Usborne shares suspended: Exchange reacts to loss forecast and reporting trouble

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The Independent Online
TRADING in shares of Usborne, the food manufacturing company headed by former Cabinet minister Lord Parkinson, has been suspended as the group said it is likely to report large interim losses, writes Robert Cole.

Usborne has been hit by problems in the pig meat market. Its difficulties have been compounded by a failure in its reporting procedures.

Usborne's main business is trading grain but it also breeds and rears pigs. There has been over-capacity in pig meat, driving down prices.

The group loss this year will contrast with a pre-tax profit of pounds 1.6m in the year to 30 June 1993. Last year grain generated pounds 2.9m of the total pounds 3.3m of operating profits. The company said yesterday the grain business was satisfactory.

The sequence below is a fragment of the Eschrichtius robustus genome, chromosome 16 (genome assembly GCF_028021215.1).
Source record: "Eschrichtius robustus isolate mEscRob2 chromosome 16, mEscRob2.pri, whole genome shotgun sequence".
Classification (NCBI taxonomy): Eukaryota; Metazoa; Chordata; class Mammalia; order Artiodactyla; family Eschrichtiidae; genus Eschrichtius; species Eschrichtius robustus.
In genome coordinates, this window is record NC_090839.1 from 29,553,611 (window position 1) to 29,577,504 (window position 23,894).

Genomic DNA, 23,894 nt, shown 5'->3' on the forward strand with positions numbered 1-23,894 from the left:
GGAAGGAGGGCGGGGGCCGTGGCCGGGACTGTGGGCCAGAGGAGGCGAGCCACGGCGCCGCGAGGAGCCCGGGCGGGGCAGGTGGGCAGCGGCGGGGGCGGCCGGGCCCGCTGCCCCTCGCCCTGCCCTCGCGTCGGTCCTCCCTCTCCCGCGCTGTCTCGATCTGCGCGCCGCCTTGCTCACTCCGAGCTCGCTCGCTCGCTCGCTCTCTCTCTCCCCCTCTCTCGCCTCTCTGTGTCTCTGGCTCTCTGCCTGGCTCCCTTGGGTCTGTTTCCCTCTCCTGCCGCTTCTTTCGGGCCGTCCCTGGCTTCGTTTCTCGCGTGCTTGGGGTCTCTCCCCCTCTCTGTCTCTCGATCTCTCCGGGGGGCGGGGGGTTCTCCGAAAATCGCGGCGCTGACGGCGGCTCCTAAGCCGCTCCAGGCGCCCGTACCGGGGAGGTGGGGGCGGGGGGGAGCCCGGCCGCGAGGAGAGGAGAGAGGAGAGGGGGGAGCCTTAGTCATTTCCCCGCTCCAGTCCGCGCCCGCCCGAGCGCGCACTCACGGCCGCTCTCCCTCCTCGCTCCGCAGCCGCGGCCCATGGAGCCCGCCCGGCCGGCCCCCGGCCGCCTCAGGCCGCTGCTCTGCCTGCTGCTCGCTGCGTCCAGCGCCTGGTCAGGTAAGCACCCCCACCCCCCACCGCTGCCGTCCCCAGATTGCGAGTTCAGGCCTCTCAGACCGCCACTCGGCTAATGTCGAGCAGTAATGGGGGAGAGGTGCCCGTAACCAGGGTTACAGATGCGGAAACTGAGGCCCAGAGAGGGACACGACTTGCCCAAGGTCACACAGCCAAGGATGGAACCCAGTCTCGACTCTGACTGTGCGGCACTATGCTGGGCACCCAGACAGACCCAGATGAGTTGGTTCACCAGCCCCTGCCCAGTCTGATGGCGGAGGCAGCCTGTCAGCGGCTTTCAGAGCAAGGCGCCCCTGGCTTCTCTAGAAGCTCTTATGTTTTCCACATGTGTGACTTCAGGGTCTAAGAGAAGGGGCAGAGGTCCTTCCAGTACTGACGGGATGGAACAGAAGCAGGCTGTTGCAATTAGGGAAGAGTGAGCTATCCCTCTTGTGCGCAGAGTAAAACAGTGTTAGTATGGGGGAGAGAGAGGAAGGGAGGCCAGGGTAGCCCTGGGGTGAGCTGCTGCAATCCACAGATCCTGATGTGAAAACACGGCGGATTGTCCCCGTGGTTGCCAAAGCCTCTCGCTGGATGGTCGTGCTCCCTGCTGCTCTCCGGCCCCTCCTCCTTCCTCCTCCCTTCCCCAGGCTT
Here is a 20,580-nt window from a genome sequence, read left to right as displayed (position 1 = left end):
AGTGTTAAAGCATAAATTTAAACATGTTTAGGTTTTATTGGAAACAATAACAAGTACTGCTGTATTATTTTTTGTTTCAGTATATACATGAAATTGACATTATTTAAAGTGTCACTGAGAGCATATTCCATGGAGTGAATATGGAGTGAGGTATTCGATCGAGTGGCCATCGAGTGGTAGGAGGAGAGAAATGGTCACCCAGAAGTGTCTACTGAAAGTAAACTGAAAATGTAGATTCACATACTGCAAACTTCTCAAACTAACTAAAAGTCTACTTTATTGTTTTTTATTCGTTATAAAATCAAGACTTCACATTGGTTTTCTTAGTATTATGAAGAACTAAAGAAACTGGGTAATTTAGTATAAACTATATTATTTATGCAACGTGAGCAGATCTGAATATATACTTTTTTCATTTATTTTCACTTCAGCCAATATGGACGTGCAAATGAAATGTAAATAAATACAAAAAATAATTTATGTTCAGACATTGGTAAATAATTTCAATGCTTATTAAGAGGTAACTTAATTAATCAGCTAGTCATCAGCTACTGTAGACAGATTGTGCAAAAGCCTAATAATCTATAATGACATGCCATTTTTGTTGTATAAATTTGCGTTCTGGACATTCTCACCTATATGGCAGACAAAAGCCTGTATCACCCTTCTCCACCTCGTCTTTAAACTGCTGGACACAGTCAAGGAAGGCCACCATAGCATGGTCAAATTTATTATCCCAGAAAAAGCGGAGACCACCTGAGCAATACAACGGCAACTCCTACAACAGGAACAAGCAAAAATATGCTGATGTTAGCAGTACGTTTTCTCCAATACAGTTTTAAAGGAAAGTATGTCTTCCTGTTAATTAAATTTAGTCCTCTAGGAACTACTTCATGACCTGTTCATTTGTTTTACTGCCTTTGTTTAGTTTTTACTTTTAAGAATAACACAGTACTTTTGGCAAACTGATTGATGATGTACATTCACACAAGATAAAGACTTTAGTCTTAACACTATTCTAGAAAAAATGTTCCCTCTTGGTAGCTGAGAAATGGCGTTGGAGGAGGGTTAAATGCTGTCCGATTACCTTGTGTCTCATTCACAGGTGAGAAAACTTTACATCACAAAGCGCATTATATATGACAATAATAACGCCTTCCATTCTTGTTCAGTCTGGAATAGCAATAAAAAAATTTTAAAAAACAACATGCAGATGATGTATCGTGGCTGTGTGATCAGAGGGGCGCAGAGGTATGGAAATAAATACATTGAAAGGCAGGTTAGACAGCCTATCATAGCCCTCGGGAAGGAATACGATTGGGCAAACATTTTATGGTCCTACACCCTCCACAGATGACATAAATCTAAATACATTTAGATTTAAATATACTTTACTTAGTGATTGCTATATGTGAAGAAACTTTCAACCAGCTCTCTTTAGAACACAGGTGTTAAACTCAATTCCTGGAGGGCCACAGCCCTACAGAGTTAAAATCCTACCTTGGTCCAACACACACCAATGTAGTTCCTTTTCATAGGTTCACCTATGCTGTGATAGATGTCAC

Usborne's latest half-year ended on 31 December but a failure in the company's internal reporting procedures meant the losses have only just come to light and the results will not be published until next month. Stock Exchange regulations require companies to publish interim results within four months of the close of the financial period.

Richard Endicott, finance director, said the figures would be put out as soon as possible. The shares were suspended at 19p, the same price at which a right issue to raise pounds 4.5m was pitched last August. Trading will be resumed when the results are published.

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